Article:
Walkacross: Space–Motion Metric for Responsive Architecture
Nowadays it is possible to collect more data than ever before. Yet, producing meaningful insight from such data is perhaps the most difficult task. This is particularly true when collecting data from people as for attempting to make architecture responsive to them, or for informing the design process. For example, some buildings respond to the environment temperature or light in real time. In such cases sensors trigger precise responses; high radiation equals to producing more shade; radiation is a straightforward indicator. However, determining how architecture might become responsive to people’s spatial behavior is far from being a straightforward matter. Human–space interaction has been barely studied and usually is defined in not quantifiable terms. To address this quantification difficulty, I identified motion as the main indicator of human–space interaction. Motion is quantifiable and is composed by space and time. Motion is understood as a sign of people’s perception of space. Furthermore, the goal of this study is the development of empirical research and data analysis of how architectural spatial configuration affects people’s motion. The architecture design process is the focus to assess meaningful insight. A metric, denominated space-motion, was developed as a result of the need to categorize data. The space–motion metric is composed by 6 indicators that correlate people’s motion with architecture features. The data collections for the analysis were recorded with Microsoft Kinect, tested in several data collections at the Massachusetts Institute of Technology and the world. Kinect data, assessed with space–motion metric, might bring unforeseen advancements for contributing to responsive architecture and architecture design process in general.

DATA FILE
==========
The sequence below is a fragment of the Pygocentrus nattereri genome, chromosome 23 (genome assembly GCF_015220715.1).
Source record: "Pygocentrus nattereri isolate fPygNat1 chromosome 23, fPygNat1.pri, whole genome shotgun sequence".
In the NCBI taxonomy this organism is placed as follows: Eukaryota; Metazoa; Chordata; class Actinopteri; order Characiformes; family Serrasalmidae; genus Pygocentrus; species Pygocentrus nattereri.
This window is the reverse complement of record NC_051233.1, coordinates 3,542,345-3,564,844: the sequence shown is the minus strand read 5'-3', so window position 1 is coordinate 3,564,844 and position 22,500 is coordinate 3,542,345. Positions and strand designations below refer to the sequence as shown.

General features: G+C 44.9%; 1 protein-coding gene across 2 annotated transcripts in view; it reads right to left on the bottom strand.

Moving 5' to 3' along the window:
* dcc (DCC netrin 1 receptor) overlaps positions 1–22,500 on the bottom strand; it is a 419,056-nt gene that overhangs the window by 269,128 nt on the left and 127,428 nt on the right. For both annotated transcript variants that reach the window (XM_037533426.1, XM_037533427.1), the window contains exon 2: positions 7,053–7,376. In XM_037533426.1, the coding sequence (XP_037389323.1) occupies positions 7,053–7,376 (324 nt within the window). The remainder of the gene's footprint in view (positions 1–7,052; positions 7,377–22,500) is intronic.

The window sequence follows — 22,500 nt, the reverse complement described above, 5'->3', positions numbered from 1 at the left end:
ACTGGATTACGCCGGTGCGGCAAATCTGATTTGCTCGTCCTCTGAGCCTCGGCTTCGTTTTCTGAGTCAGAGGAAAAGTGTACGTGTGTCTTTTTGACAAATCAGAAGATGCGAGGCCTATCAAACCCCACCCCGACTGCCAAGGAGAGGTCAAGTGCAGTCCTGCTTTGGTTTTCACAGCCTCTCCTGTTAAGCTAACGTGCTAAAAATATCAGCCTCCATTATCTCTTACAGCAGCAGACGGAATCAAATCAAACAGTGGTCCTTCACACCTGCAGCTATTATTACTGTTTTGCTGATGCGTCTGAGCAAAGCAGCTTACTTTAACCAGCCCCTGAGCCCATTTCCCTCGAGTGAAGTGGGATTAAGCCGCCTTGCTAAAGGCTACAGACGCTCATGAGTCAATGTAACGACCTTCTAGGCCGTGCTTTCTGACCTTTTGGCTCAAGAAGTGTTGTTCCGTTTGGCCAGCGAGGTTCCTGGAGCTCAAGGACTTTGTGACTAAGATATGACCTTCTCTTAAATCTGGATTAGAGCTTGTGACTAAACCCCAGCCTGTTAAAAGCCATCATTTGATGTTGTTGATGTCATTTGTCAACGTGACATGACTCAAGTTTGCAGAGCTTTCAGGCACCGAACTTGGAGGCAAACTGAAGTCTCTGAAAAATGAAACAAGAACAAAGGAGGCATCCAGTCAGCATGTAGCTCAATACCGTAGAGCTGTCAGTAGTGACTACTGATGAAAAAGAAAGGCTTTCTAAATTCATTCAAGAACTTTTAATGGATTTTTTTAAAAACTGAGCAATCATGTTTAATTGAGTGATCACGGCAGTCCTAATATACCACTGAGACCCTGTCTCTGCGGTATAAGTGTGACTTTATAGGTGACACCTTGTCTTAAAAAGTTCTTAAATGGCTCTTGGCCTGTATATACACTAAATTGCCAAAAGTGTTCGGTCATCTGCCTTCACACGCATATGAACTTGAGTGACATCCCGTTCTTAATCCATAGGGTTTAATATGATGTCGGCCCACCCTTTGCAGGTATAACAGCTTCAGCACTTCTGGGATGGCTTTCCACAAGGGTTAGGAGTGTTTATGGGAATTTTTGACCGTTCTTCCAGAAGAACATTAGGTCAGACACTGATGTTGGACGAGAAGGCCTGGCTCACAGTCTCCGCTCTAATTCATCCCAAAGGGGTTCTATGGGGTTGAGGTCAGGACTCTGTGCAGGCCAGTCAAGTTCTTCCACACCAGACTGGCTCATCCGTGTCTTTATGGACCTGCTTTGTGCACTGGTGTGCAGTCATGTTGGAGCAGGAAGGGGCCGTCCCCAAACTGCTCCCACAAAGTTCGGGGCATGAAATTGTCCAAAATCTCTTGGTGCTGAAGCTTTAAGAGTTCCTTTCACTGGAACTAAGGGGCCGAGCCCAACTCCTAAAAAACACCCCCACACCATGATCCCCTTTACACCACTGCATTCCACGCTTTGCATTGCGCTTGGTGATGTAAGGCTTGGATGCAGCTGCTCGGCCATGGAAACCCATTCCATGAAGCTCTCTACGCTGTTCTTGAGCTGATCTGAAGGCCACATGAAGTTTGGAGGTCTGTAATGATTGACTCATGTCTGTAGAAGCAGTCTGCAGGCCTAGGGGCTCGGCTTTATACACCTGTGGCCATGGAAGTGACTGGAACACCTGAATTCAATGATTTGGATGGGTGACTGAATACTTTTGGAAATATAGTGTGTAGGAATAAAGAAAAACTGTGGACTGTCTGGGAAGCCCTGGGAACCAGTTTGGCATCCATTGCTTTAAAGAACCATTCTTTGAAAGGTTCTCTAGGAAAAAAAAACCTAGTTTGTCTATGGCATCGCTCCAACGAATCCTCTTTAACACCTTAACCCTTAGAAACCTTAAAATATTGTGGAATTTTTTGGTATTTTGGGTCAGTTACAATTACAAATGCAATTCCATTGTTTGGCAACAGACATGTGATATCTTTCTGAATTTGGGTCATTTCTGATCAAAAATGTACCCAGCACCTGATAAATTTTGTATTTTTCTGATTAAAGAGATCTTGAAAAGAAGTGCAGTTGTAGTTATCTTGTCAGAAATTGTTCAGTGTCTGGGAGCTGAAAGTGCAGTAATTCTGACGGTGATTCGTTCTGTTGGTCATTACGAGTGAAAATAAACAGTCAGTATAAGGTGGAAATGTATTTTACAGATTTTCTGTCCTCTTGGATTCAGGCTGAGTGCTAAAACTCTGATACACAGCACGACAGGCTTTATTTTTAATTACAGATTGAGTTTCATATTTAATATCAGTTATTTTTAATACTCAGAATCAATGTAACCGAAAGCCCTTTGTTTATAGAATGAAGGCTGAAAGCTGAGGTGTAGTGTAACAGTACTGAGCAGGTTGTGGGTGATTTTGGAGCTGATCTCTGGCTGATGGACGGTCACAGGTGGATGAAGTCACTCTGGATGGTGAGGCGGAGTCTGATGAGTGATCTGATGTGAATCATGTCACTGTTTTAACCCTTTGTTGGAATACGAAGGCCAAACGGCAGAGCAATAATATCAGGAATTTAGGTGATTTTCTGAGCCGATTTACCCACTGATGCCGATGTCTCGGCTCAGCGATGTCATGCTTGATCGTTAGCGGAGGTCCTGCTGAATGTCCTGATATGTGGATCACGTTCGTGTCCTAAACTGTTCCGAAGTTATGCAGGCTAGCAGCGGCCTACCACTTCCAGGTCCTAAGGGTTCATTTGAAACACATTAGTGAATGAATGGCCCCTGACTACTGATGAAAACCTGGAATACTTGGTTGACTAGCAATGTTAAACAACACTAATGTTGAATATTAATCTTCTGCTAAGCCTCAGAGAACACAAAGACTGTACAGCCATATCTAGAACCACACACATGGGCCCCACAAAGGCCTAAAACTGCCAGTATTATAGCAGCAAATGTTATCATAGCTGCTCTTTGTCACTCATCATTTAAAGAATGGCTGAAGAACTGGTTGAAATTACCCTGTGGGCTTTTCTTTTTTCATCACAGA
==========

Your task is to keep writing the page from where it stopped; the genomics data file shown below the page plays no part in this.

KeywordsPeople’s motion Human–space interaction Kinect Metric Data
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